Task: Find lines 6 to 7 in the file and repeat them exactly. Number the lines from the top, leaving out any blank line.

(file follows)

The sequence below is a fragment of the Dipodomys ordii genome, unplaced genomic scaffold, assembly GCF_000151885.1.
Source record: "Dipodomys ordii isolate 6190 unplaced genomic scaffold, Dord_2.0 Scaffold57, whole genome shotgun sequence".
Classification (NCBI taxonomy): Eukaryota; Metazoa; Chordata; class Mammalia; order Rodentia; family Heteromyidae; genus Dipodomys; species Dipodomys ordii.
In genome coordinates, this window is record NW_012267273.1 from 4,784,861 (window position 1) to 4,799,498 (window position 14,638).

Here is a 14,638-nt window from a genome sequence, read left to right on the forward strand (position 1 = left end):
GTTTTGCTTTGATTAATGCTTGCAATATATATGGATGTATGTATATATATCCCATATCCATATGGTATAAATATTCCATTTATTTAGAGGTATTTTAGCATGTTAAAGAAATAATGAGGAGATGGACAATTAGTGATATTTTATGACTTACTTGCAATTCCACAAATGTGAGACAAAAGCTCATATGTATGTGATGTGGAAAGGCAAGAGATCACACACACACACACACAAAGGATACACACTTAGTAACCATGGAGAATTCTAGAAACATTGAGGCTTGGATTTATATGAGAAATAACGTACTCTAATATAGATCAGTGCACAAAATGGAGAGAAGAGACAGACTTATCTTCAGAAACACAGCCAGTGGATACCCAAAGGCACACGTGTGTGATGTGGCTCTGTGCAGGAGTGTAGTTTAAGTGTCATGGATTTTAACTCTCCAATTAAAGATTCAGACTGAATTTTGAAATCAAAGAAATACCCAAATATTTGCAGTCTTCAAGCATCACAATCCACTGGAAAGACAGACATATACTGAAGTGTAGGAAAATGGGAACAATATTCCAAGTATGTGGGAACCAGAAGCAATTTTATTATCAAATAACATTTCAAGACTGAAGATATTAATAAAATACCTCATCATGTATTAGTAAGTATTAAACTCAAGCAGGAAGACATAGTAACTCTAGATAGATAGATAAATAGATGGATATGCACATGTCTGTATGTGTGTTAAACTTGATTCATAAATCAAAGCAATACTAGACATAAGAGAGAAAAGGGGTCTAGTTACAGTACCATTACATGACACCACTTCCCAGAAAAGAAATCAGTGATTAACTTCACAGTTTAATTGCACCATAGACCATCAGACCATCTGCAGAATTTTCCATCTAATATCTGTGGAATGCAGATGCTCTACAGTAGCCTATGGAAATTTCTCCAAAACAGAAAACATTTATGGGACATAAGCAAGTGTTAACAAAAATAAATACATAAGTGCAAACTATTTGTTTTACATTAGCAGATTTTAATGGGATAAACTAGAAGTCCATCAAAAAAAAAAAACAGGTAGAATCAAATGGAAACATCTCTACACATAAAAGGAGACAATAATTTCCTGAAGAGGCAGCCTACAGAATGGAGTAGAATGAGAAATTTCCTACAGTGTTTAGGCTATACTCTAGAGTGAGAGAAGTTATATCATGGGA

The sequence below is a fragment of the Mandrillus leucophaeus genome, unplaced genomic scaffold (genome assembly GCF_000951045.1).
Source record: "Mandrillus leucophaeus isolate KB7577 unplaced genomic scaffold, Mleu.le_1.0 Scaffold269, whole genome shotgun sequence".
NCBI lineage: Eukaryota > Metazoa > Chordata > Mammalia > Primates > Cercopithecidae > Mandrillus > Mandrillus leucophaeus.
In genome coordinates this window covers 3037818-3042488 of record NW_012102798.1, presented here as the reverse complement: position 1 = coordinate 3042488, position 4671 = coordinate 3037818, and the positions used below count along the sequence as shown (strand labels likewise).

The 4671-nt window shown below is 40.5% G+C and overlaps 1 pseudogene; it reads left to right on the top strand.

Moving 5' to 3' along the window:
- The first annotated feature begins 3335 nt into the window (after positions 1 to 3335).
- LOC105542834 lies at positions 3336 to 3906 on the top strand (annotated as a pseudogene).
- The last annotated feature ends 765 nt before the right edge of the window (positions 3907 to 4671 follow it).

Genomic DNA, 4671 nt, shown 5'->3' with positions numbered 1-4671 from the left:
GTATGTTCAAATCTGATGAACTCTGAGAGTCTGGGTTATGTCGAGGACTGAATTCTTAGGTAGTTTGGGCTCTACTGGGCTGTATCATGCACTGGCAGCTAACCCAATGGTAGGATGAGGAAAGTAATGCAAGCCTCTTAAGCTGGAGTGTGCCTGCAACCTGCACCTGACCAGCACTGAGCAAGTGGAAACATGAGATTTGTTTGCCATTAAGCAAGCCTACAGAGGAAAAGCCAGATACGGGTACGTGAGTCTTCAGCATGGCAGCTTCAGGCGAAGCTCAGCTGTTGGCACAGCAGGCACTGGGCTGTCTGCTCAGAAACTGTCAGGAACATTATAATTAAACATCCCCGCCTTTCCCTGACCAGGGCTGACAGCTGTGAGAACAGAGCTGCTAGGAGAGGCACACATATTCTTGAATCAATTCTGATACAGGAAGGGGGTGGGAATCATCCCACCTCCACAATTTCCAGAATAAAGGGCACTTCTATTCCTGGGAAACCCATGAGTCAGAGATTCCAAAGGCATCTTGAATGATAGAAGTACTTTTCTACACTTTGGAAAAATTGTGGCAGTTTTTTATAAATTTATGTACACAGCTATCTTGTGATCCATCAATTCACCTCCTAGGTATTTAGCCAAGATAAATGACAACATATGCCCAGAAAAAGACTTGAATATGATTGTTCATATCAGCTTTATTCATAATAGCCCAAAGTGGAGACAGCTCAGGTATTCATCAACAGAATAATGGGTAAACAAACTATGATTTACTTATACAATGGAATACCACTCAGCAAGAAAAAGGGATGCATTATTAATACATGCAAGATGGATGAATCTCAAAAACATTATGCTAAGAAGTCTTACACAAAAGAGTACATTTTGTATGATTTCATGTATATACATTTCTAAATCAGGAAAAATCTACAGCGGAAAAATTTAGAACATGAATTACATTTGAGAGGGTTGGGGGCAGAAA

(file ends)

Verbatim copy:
GTTTTGCTTTGATTAATGCTTGCAATATATATGGATGTATGTATATATATCCCATATCCATATGGTATAAATATTCCATTTATTTAGAGGTATTTTAGCATGTTAAAGAAATAATGAGGAGATGGACAATTAGTGATATTTTATGACTTACTTGCAATTCCACAAATGTGAGACAAAAGCTCATATGTATGTGATGTGGAAAGGCAAGAGATCACACACACACACACACAAAGGATACACACTTAGTAACCATGGAGAATTCTAGAAACATTGAGGCTTGGATTTATATGAGAAATAACGTACTCTAATATAGATCAGTGCACAAAATGGAGAGAAGAGACAGACTTATCTTCAGAAACACAGCCAGTGGATACCCAAAGGCACACGTGTGTGATGTGGCTCTGTGCAGGAGTGTAGTTTAAGTGTCATGGATTTTAACTCTCCAATTAAAGATTCAGACTGAATTTTGAAATCAAAGAAATACCCAAATATTTGCAGTCTTCAAGCATCACAATCCACTGGAAAGACAGACATATACTGAAGTGTAGGAAAATGGGAACAATATTCCAAGTATGTGGGAACCAGAAGCAATTTTATTATCAAATAACATTTCAAGACTGAAGATATTAATAAAATACCTCATCATGTATTAGTAAGTATTAAACTCAAGCAGGAAGACATAGTAACTCTAGATAGATAGATAAATAGATGGATATGCACATGTCTGTATGTGTGTTAAACTTGATTCATAAATCAAAGCAATACTAGACATAAGAGAGAAAAGGGGTCTAGTTACAGTACCATTACATGACACCACTTCCCAGAAAAGAAATCAGTGATTAACTTCACAGTTTAATTGCACCATAGACCATCAGACCATCTGCAGAATTTTCCATCTAATATCTGTGGAATGCAGATGCTCTACAGTAGCCTATGGAAATTTCTCCAAAACAGAAAACATTTATGGGACATAAGCAAGTGTTAACAAAAATAAATACATAAGTGCAAACTATTTGTTTTACATTAGCAGATTTTAATGGGATAAACTAGAAGTCCATCAAAAAAAAAAAACAGGTAGAATCAAATGGAAACATCTCTACACATAAAAGGAGACAATAATTTCCTGAAGAGGCAGCCTACAGAATGGAGTAGAATGAGAAATTTCCTACAGTGTTTAGGCTATACTCTAGAGTGAGAGAAGTTATATCATGGGA

The sequence below is a fragment of the Mandrillus leucophaeus genome, unplaced genomic scaffold (genome assembly GCF_000951045.1).